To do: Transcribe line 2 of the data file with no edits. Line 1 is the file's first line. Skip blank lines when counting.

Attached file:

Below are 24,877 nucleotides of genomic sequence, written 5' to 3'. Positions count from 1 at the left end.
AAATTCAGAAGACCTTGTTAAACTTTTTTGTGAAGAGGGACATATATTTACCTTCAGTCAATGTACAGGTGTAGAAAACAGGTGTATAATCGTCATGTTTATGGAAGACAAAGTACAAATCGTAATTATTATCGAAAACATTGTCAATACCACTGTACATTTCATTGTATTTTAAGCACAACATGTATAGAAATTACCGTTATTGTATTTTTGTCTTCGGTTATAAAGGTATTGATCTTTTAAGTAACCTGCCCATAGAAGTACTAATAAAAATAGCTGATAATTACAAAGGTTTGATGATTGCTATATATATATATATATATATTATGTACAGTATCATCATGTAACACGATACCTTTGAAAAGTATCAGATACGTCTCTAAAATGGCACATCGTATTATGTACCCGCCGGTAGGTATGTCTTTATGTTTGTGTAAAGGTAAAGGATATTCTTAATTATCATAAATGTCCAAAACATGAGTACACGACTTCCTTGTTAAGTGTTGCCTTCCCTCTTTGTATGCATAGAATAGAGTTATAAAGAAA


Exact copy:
AAATTCAGAAGACCTTGTTAAACTTTTTTGTGAAGAGGGACATATATTTACCTTCAGTCAATGTACAGGTGTAGAAAACAGGTGTATAATCGTCATGTTTATGGAAGACAAAGTACAAATCGTAATTATTATCGAAAACATTGTCAATACCACTGTACATTTCATTGTATTTTAAGCACAACATGTATAGAAATTACCGTTATTGTATTTTTGTCTTCGGTTATAAAGGTATTGATCTTTTAAGTAACCTGCCCATAGAAGTACTAATAAAAATAGCTGATAATTACAAAGGTTTGATGATTGCTATATATATATATATATATATTATGTACAGTATCATCATGTAACACGATACCTTTGAAAAGTATCAGATACGTCTCTAAAATGGCACATCGTATTATGTACCCGCCGGTAGGTATGTCTTTATGTTTGTGTAAAGGTAAAGGATATTCTTAATTATCATAAATGTCCAAAACATGAGTACACGACTTCCTTGTTAAGTGTTGCCTTCCCTCTTTGTATGCATAGAATAGAGTTATAAAGAAA